A conservative legal activist is promoting the idea that the U.S. Senate can hold off indefinitely in naming a replacement for the late Supreme Court Justice Antonin Scalia.
"There’s no time limit in the Constitution, and there’s nothing magical about there being nine justices," Reuter said during a panel meeting at the Conservative Political Action Conference (CPAC).
"The country started out with six justices, we’ve had as many as ten at some point in time," he continued. "As recently as 2010, when Justice Elena Kagan came on the Court, she had been solicitor general so she recused herself in over a third of the cases (so) I don’t see a sense of urgency."
Reuter led a brief workshop last week at CPAC with John Yoo, the author of the infamous "torture memos" as a member of the Bush administration, on topics covered in their new book, “Liberty’s Nemesis: The Unchecked Expansion of the State."
"The president surely does have a duty to nominate someone, but the Senate has a co-equal duty as a co-equal branch of government, to in this case operate as a check," Reuter argued. "It doesn’t have any responsibility or any duty to host one-on-one meetings with the nominee, or hold a hearing, or hold a committee vote, or a floor vote. There’s no timetable. It’s not as if the president sends somebody over and says, we need this back next month, or next Wednesday, or whatever."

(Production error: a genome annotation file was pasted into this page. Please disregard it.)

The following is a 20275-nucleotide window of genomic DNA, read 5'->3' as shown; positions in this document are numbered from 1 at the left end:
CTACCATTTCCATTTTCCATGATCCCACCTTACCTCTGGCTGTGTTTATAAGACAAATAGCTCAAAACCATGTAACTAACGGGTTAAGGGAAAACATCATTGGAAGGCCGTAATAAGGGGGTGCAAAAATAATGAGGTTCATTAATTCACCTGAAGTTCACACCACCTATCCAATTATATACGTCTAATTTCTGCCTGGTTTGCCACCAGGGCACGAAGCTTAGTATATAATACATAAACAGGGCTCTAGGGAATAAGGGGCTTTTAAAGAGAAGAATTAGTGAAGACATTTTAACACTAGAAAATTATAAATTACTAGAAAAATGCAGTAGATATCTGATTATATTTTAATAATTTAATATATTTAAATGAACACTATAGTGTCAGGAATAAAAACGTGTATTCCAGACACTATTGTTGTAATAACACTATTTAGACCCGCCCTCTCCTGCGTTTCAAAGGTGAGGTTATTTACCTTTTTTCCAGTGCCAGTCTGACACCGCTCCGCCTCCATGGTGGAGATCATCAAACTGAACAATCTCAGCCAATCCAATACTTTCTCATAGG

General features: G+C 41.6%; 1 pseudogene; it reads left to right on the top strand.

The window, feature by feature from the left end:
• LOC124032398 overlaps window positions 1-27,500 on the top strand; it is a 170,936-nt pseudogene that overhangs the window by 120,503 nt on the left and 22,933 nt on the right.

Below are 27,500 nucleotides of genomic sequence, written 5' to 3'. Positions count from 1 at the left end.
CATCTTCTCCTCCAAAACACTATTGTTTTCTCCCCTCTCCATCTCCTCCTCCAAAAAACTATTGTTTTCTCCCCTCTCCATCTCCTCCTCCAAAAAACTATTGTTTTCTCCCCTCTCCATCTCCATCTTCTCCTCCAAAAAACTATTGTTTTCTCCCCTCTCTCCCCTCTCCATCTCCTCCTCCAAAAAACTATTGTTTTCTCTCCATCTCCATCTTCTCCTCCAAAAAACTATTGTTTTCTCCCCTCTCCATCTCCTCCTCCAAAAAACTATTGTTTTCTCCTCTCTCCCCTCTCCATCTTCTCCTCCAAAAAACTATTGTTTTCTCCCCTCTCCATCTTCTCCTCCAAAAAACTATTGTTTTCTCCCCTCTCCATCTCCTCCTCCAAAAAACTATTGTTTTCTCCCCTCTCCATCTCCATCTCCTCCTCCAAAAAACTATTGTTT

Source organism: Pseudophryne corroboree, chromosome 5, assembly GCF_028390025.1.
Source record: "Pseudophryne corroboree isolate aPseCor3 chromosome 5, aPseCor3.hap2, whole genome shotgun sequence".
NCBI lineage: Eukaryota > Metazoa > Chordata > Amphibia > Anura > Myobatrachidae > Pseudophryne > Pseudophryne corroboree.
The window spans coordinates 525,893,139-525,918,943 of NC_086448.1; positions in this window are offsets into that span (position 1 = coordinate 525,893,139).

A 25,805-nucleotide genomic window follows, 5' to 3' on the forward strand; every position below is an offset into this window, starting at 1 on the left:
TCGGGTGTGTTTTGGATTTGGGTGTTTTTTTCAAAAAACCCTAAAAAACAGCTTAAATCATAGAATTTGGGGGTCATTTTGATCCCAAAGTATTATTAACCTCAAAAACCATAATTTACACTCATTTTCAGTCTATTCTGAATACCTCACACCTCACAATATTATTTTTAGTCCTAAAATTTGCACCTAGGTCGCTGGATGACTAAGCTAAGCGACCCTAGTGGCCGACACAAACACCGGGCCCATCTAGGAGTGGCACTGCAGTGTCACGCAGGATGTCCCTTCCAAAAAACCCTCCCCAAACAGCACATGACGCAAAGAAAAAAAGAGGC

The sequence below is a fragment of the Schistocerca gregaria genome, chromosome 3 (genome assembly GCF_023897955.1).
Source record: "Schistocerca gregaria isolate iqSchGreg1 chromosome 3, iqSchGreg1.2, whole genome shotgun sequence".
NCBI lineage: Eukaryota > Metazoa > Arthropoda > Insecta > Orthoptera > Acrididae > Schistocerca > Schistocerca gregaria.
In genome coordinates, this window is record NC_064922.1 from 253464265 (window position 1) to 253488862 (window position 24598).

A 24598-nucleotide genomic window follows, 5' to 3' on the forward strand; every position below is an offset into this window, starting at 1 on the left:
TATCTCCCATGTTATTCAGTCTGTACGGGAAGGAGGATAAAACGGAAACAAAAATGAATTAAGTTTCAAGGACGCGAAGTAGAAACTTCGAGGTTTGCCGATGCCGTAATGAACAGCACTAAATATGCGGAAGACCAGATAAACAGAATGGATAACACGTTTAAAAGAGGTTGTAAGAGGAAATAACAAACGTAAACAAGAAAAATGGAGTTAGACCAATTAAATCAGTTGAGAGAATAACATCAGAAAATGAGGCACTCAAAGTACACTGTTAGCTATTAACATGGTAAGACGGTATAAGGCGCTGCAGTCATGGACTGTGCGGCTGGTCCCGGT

Reuter, whose group shepherded Samuel Alito's nomination through the Senate, suggested that Supreme Court appointments were an example of executive overreach.
"The Senate is perfectly well within its prerogative, even the proper understanding of checks and balances, it can easily be said that the role of the Senate is to check the president’s power in this instance, the appointment power, especially I think when you’re dealing with a third branch of government and a lifetime appointment," he argued.
The originalist scholar said Republican senators should not give in to President Barack Obama's demands that they follow the U.S. Constitution and political convention and vote on his nominee.
"It’s not the president appointing the secretary of the department of commerce, it’s the president making an appointment to an independent, third branch of government and the Senate’s entitled to do its full due, which in this case may be not to act," Reuter said.
Watch Reuter discuss his new book with NewsmaxTV: